Family-run Metro-Can has evolved significantly over the decades. Founded by Don Voth’s father Ben Voth in 1964, the company first focused on institutional work, and then became involved in real estate development. A one-time specialist in large hospital and school projects, Don Voth purchased the firm from his father in 1974. In 1985 Metro-Can deliberately downsized to a more personalized company focusing on value engineering and revenue enhancement. In 1988 Metro-Can’s headquarters relocated from its longtime home of Abbotsford to the more centrally located Guildford district of Surrey.

Metro-Can’s most recent evolution came in 2010, when the company sold a portion of its construction operation to JV Driver/IDL Projects Inc. This enabled Voth and Rios to win builds such as the Park Royal Village project. “JV Driver is building a national consortium and handling everything from industrial to civil and hydro work,” explains Voth. “Although we operate the same as always, our association with them enables us to access previously unavailable client networks and participate in other areas of construction.”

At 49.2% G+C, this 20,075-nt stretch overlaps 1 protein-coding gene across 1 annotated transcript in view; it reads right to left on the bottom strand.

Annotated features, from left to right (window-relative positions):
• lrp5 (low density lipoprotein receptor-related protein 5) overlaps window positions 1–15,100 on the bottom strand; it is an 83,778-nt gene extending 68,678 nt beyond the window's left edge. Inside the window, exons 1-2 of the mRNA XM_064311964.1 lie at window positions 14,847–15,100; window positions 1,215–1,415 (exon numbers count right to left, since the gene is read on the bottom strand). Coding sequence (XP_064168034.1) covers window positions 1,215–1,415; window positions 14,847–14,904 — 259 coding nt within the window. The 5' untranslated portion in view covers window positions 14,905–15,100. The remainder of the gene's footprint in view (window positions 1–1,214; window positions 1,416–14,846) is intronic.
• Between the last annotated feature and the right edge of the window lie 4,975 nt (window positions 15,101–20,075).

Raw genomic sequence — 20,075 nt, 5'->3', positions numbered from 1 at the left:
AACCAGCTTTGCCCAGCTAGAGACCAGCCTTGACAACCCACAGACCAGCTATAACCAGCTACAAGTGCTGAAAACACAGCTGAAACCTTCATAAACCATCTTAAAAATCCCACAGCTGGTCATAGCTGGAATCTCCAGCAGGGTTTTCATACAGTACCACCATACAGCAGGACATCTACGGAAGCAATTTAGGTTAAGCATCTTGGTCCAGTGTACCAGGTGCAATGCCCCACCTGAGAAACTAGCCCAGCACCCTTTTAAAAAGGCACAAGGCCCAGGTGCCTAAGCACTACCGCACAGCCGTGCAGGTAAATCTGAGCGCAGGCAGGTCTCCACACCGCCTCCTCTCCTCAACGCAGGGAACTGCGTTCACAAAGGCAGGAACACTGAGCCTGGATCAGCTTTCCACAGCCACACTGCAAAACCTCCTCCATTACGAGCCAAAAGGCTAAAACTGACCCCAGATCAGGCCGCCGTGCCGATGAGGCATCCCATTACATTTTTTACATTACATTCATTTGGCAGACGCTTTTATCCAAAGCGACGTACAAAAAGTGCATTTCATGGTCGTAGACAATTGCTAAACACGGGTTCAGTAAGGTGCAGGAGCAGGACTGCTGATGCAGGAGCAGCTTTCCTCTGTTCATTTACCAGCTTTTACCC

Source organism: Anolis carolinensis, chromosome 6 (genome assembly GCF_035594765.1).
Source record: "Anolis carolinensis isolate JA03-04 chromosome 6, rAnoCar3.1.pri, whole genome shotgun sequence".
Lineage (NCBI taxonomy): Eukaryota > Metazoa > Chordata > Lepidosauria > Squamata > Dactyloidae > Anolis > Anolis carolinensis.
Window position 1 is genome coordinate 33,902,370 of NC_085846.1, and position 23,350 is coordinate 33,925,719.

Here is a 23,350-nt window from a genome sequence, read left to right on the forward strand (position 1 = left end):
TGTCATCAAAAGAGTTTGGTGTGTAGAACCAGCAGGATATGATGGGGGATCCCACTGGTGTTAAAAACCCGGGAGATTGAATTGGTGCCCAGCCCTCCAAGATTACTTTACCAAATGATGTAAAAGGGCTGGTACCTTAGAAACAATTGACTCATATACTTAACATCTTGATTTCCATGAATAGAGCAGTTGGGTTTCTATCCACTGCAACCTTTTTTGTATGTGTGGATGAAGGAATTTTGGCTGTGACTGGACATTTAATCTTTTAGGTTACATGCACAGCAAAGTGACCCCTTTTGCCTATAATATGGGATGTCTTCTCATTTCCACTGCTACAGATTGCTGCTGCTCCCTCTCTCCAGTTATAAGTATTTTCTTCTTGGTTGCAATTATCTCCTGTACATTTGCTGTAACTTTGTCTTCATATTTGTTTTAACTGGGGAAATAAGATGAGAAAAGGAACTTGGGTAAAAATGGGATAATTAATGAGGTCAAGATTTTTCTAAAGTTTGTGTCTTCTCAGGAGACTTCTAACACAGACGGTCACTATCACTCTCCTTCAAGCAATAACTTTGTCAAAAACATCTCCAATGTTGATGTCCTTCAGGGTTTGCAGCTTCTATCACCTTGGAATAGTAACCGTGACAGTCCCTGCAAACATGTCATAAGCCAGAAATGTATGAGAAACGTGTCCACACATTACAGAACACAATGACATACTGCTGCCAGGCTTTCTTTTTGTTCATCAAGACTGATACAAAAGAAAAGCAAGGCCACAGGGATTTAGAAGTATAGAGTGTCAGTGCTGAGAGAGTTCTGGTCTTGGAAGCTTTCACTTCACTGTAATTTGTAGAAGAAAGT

Voth emphasizes that while his company’s busy work schedule and long list of past projects are the result of carefully considered business strategies, Metro-Can’s success can also be attributed to the ability of the company to recruit and retain dedicated, talented personnel. The average experience per person at Metro-Can is about 26 years, and key people have been groomed (Rios included) via what Voth calls “relational leadership.” “It’s one thing for someone higher up to give another person a set of orders on an authoritative basis,” he says, “but it’s quite another to give orders on a relational basis and then explain the reasoning behind them. This encourages buy-in.”

It’s no secret that the construction industry overall is finding it tough to recruit new talent. Voth and Rios acknowledge that they too have had challenges as they fill the positions of retiring professionals. “We have at least seven or eight up-and-coming guys who are very promising,” says Rios. “We’re in a good place.”

As Metro-Can forges ahead with a bracing mixture of seasoned professionals and new blood, Voth looks forward to relinquishing more responsibilities in the future. “Carlos has become the daily operations person, enabling me to step back a bit and concentrate on securement and strategy in coming years,” he says. “Metro-Can is in good hands, and there will always be a demand for our value-added services.”